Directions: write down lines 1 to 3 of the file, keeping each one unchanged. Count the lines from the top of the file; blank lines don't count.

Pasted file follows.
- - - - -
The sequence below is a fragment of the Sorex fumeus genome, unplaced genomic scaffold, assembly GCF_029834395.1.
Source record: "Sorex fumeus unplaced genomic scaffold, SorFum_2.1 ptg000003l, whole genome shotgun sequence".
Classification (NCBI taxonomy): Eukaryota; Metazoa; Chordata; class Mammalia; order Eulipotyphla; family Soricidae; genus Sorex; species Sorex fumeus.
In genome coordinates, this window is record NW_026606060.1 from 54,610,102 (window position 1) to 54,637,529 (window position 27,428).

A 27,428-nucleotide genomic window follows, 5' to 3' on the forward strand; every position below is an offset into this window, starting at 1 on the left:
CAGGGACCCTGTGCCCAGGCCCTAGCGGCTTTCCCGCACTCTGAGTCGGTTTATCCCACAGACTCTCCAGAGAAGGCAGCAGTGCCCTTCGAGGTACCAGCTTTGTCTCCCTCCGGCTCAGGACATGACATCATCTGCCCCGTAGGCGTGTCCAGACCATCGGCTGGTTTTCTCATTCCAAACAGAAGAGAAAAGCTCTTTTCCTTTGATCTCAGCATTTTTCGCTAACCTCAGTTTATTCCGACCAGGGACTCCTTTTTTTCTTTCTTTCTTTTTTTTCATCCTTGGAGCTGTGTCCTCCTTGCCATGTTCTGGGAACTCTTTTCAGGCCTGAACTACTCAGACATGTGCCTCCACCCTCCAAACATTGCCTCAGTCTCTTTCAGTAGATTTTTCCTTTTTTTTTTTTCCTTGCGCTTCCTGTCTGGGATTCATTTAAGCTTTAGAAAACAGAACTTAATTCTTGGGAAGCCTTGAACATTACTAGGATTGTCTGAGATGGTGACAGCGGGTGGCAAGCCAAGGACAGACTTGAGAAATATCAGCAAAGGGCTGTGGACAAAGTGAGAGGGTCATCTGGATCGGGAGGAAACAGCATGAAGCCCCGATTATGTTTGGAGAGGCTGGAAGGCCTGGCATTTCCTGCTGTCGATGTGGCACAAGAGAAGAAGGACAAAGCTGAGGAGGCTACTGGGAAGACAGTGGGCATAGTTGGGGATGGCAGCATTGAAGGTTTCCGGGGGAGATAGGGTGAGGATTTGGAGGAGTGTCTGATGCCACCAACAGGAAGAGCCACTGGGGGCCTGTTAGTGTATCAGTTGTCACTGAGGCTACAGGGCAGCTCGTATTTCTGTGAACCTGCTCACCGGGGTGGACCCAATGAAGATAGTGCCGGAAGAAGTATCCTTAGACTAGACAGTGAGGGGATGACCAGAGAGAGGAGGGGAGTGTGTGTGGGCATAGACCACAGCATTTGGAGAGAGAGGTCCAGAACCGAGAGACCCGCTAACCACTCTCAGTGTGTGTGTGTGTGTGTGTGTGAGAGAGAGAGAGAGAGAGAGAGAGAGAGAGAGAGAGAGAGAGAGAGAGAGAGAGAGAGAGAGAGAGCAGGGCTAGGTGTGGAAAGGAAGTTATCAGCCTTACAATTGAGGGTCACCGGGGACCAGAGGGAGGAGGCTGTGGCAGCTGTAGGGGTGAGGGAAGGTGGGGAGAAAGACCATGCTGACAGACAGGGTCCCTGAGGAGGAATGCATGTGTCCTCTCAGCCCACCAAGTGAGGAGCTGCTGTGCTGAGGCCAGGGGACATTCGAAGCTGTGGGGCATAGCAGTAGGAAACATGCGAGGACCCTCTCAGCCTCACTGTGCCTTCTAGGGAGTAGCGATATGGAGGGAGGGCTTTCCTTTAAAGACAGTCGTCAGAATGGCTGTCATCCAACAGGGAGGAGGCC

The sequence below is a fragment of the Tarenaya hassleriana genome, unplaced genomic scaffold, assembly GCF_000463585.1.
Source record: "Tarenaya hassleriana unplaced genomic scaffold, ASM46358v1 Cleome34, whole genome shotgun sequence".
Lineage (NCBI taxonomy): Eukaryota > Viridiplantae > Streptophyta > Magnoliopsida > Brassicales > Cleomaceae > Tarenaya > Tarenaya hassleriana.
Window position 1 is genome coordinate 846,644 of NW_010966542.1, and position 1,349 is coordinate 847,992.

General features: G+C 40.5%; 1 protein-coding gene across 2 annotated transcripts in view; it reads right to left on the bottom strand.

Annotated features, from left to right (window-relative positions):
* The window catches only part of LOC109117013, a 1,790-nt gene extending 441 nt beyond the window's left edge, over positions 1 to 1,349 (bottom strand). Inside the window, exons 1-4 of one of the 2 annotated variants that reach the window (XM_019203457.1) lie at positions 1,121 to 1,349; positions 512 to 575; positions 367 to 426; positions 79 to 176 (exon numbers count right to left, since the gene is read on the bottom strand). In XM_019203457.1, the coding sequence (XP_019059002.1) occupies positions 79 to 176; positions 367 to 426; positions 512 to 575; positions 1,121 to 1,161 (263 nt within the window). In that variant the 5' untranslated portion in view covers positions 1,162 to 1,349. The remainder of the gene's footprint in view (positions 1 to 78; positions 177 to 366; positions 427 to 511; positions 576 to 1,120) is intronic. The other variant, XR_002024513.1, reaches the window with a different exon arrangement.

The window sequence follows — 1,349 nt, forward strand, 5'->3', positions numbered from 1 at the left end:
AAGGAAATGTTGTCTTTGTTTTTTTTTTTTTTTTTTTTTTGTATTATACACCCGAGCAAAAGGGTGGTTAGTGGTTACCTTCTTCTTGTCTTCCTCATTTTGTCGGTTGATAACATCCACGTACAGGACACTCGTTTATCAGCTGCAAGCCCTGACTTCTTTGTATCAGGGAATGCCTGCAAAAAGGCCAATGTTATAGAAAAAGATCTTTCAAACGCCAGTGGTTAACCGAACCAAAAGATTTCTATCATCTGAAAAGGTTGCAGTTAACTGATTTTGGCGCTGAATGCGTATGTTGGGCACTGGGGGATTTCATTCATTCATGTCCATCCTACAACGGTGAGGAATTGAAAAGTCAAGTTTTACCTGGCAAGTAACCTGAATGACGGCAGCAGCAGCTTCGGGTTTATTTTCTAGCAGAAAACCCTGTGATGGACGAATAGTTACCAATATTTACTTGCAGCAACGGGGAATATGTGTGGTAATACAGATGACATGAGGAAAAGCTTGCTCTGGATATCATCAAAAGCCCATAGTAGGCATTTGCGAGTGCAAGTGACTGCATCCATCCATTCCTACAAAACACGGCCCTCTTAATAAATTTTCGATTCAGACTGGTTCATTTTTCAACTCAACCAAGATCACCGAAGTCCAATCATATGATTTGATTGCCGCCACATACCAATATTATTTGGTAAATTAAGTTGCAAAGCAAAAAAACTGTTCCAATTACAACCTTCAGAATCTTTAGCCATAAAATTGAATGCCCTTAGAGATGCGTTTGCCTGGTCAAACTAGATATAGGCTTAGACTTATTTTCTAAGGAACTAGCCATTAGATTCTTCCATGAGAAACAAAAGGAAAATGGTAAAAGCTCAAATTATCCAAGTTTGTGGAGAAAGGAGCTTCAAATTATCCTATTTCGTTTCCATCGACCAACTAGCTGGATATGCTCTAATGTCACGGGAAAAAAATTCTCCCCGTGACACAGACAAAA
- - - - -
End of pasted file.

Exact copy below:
The sequence below is a fragment of the Sorex fumeus genome, unplaced genomic scaffold, assembly GCF_029834395.1.
Source record: "Sorex fumeus unplaced genomic scaffold, SorFum_2.1 ptg000003l, whole genome shotgun sequence".
Classification (NCBI taxonomy): Eukaryota; Metazoa; Chordata; class Mammalia; order Eulipotyphla; family Soricidae; genus Sorex; species Sorex fumeus.